The Bible, Shakespeare & Language Vandalism

I heard the Lord's Prayer recited in a church last year for the first time since I was a child. I couldn't believe how the elegant, poetic version I once knew had been vandalised to make it accessible to the modern churchgoer. Here's Jeanette Winterson from her book "Why Be Happy When You Could Be Normal?" on the same subject:

Working-class families in the north of England used to hear the 1611 Bible regularly at church and at home, and as there was still a 'thee' and 'thou' or 'tha' in daily speech for us, the language didn't seem too difficult. I especially liked 'the quick and the dead'--you really get a feel for the difference if you live in a house with mice and a mousetrap.

In the 1960s many men--and they were men not women--attended evening classes at the Working Men's Institutes or the Mechanics' Institute--another progressive initiative coming out of Manchester. The idea of 'bettering' yourself was not seen as elitist then, neither was it assumed that all values are relative, nor that all culture is more or less identical--whether Hammer Horror or Shakespeare.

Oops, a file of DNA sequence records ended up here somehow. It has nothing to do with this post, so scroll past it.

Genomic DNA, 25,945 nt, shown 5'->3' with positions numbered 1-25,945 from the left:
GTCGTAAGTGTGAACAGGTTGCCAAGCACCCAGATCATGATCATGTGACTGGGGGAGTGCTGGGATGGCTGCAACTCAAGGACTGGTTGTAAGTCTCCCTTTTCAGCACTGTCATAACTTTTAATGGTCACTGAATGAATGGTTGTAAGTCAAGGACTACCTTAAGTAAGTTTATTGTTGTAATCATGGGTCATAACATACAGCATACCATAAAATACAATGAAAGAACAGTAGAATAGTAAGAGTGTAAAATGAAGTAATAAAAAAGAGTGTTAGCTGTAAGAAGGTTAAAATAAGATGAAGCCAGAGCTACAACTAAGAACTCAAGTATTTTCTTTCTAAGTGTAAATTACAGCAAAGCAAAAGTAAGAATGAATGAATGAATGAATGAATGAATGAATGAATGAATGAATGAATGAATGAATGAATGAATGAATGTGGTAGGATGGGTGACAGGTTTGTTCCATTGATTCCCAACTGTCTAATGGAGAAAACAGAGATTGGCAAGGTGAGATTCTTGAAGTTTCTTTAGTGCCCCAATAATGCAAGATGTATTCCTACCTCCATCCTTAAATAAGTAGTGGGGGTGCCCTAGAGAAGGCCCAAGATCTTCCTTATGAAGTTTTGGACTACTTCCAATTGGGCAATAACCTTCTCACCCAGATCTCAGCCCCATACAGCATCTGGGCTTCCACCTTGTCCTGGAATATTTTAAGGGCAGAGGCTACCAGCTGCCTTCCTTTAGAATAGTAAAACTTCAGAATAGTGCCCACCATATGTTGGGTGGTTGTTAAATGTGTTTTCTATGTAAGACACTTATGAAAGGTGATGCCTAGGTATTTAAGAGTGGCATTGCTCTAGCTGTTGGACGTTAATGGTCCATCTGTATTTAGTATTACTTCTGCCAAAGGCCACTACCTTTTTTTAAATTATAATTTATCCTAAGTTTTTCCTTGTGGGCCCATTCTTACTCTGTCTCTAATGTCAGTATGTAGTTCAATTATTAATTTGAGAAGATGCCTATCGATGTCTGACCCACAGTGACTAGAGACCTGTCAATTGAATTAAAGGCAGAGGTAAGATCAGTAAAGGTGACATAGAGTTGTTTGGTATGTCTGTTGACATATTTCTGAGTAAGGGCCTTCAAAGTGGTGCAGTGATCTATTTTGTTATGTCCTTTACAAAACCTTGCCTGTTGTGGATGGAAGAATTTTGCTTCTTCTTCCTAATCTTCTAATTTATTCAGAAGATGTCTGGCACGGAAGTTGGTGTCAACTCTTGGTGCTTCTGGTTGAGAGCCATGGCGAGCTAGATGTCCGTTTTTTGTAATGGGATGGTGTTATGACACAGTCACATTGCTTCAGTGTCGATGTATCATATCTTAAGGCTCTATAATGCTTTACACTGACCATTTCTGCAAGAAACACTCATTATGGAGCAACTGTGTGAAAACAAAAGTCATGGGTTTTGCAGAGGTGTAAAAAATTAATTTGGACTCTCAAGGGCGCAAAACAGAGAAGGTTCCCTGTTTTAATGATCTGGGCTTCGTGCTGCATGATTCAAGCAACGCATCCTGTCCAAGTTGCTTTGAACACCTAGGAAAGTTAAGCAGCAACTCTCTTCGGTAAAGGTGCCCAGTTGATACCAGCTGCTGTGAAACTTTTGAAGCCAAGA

Those evening classes were big on Shakespeare--and none of the men ever complained that the language was difficult. Why not? It wasn't difficult--it was the language of the 1611 Bible; the King James Version appeared in the same year as the first advertised performance of "The Tempest." Shakespeare wrote "The Winter's Tale" that year.

It was useful continuity, destroyed by the well-meaning, well-educated types who didn't think of the consequences for the wider culture to have modern Bibles with the language stripped out. The consequence was that uneducated men and women, men like my father, and kids like me in ordinary schools, had no more easy everyday connection to four hundred years of the English language.